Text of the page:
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The Book of the City of Ladies

Christine de Pizan

Analysis of Major Characters

Character List

Themes, Motifs, and Symbols

Christine de Pizan

Christine de Pizan is both the author of and a character in her literary creation. She straddles two realms, serving as a bridge between the book’s historical and contemporary references and the imaginative world of the three allegorical figures and their symbolic city. In addition, her presence accommodates and unites the various references that constitute the wealth of examples that Reason, Rectitude, and Justice cite as evidence of women’s virtue. In stating her case, Christine integrates into her treatise women from history as well as fictional characters from legend and mythology. Although Christine argues that these seemingly fictionalized presences were based on actual, real women, it is her dual status as both authorial presence and literary character that allows the real and the fantastic to seamlessly fuse and to form a unified and convincing argument. Without her presence, critics may have found her scholarship flawed and her citation of fictional lives questionable, thus compromising the impact of her words.

Christine assumes another unique pose and fulfills yet another specific function in her work. Throughout, she adopts and utilizes what is known as the modesty topos, a rhetorical device in which she willfully appears to be more ignorant, naïve, or uninformed than she actually is in order to make her various points more powerful. Rather than stating that women are virtuous and talented, she instead asks the three Virtues if there is any truth to the statements that male authors make, maligning and dismissing women’s accomplishments. By casting her work in the form of a dialogue (a philosophical debate utilizing a question-and-answer format), Christine avoids the charge of shrilly preaching to her readers. This approach is more effective: readers can trace her logic and see how she arrives at her conclusions rather than simply being told the direct result of her contemplations. Ultimately, this self-effacing stance stands out against the self-promotion she indulges on several different occasions. In answering Christine’s questions, the three allegorical figures often acknowledge and cite some of Christine’s other books in what amounts to a brief endorsement of the esteemed author’s body of scholarship.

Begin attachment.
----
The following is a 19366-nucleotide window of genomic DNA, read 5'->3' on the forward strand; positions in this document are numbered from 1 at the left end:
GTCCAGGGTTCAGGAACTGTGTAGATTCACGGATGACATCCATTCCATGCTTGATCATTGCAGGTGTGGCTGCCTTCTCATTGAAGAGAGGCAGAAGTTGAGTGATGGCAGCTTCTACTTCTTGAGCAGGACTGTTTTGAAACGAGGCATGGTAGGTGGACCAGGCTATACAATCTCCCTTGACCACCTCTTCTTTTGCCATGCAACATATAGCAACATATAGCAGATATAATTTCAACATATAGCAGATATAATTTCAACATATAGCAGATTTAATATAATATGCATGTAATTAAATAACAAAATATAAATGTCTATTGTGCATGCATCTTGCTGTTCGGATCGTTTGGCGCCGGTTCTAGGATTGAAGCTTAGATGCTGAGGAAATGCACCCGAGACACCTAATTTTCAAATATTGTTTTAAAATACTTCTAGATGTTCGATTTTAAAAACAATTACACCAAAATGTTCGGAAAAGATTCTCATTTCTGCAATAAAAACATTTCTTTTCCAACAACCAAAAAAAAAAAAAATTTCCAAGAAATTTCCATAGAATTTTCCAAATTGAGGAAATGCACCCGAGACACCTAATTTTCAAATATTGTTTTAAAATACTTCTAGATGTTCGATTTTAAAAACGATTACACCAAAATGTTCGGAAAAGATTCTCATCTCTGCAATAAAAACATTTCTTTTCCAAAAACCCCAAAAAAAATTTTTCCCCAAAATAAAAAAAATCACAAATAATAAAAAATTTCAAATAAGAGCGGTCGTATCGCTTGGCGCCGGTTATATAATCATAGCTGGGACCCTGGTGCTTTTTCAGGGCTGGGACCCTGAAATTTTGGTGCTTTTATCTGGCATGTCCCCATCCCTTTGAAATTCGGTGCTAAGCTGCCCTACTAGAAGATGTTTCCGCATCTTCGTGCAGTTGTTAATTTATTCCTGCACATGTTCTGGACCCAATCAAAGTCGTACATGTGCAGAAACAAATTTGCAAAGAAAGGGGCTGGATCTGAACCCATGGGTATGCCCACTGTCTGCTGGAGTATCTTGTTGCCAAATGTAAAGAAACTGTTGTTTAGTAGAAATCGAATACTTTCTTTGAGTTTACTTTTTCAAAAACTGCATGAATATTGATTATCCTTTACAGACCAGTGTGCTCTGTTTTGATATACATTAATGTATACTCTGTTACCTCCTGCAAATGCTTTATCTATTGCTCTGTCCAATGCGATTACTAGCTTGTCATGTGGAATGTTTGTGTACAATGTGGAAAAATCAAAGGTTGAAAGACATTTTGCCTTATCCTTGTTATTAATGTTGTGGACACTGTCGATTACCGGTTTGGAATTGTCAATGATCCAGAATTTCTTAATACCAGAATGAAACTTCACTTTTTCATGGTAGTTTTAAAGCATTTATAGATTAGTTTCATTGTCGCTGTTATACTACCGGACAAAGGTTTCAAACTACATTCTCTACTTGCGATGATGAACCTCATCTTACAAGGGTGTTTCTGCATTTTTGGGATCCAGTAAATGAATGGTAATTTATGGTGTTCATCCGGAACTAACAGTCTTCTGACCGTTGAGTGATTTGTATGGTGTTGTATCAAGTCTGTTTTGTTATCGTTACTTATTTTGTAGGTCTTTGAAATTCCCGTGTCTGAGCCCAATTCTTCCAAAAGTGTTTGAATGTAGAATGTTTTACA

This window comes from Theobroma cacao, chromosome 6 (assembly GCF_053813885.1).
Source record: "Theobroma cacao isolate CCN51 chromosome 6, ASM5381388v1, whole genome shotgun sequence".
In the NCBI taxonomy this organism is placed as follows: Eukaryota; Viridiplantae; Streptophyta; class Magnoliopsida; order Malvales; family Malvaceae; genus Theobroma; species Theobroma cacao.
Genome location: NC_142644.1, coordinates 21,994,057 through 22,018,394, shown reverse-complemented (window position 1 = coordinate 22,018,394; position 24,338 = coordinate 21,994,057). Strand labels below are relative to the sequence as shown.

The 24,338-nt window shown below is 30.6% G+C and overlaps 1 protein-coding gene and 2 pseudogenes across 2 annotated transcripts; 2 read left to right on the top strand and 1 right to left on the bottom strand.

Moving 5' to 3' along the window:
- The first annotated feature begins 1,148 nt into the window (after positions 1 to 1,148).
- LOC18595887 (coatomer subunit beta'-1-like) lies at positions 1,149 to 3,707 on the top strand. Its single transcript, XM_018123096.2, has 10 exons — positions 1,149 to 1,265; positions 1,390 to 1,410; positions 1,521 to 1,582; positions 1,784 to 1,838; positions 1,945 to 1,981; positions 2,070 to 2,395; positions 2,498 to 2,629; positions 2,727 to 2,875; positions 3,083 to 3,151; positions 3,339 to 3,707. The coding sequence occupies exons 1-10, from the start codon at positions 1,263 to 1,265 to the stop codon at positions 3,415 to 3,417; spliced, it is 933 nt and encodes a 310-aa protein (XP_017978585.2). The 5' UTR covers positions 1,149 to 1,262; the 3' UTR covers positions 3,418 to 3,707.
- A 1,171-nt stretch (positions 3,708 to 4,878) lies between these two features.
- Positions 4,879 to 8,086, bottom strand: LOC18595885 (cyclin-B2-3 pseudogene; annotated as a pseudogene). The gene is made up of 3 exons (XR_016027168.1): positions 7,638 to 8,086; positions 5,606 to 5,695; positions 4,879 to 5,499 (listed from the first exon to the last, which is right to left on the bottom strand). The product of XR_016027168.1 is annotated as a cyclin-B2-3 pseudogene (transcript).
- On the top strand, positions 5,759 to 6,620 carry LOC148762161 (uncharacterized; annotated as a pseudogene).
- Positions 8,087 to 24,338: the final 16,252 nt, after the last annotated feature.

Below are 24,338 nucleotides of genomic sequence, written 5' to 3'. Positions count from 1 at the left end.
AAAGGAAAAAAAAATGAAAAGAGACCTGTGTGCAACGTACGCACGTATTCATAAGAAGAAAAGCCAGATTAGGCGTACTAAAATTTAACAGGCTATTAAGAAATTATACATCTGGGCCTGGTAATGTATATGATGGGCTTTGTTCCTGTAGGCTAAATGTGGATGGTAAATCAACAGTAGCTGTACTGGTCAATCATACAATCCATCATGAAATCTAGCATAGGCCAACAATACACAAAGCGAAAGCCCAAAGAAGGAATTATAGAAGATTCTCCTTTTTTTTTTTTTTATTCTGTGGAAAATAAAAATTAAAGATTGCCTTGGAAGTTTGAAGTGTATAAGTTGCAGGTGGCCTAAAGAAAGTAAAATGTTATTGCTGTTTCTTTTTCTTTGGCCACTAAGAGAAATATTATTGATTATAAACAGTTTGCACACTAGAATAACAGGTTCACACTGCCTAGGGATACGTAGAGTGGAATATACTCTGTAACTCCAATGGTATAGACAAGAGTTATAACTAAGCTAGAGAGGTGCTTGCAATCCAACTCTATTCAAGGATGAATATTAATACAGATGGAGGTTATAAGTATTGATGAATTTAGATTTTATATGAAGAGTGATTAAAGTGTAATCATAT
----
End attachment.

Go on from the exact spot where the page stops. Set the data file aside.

Reason is the first of the three allegorical figures to step forward and announce her intention to dispel the insecurity and ignorance that clouds Christine’s intellect. She is also the first to announce the figures’ intention to appear to Christine and present her with her task of constructing the City of Ladies. Reason presents herself as an administrator who will oversee the construction of a flawless city. Reason helps Christine perform the initial excavation work. She encourages Christine to reassess the power of her pen as a device that can be used to unearth the truth and to remove the mud and dirt that previously sullied the good name of women. Only then can a solid foundation be established. As a symbolic presence, Reason is an important first figure to appear to Christine, as all philosophical arguments must originate and proceed with logic. Without logic, any ensuing evidence or conclusions would lack solid framework and would crumble.